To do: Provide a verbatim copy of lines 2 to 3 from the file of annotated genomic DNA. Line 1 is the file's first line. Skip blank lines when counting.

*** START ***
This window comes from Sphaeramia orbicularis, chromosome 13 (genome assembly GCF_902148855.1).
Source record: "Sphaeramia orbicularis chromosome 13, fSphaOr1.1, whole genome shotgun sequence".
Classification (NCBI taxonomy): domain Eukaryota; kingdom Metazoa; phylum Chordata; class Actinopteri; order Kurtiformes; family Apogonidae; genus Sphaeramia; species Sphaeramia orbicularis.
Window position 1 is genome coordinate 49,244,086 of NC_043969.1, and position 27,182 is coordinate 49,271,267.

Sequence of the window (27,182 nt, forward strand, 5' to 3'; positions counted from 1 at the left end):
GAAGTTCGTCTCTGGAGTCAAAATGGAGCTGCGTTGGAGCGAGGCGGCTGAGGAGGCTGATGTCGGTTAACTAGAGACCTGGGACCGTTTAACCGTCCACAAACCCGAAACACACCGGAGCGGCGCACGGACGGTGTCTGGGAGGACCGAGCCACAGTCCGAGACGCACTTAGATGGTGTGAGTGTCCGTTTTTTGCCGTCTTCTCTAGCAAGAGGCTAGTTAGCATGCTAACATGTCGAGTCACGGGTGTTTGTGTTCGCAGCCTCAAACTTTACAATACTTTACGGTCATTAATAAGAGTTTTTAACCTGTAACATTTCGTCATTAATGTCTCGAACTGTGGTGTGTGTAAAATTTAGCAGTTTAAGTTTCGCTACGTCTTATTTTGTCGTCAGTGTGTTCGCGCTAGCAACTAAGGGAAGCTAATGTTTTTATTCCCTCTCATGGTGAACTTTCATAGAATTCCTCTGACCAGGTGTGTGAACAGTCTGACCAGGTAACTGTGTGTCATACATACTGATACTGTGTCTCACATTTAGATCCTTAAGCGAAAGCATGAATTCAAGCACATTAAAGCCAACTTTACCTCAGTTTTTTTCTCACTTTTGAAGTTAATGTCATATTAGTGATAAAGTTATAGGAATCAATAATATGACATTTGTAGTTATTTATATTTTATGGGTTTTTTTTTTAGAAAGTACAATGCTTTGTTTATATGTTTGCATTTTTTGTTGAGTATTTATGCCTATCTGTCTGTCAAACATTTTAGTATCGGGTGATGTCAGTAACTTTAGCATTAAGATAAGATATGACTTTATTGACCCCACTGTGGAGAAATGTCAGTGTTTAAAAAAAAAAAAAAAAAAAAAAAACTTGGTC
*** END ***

Source record: "Sphaeramia orbicularis chromosome 13, fSphaOr1.1, whole genome shotgun sequence".
Classification (NCBI taxonomy): domain Eukaryota; kingdom Metazoa; phylum Chordata; class Actinopteri; order Kurtiformes; family Apogonidae; genus Sphaeramia; species Sphaeramia orbicularis.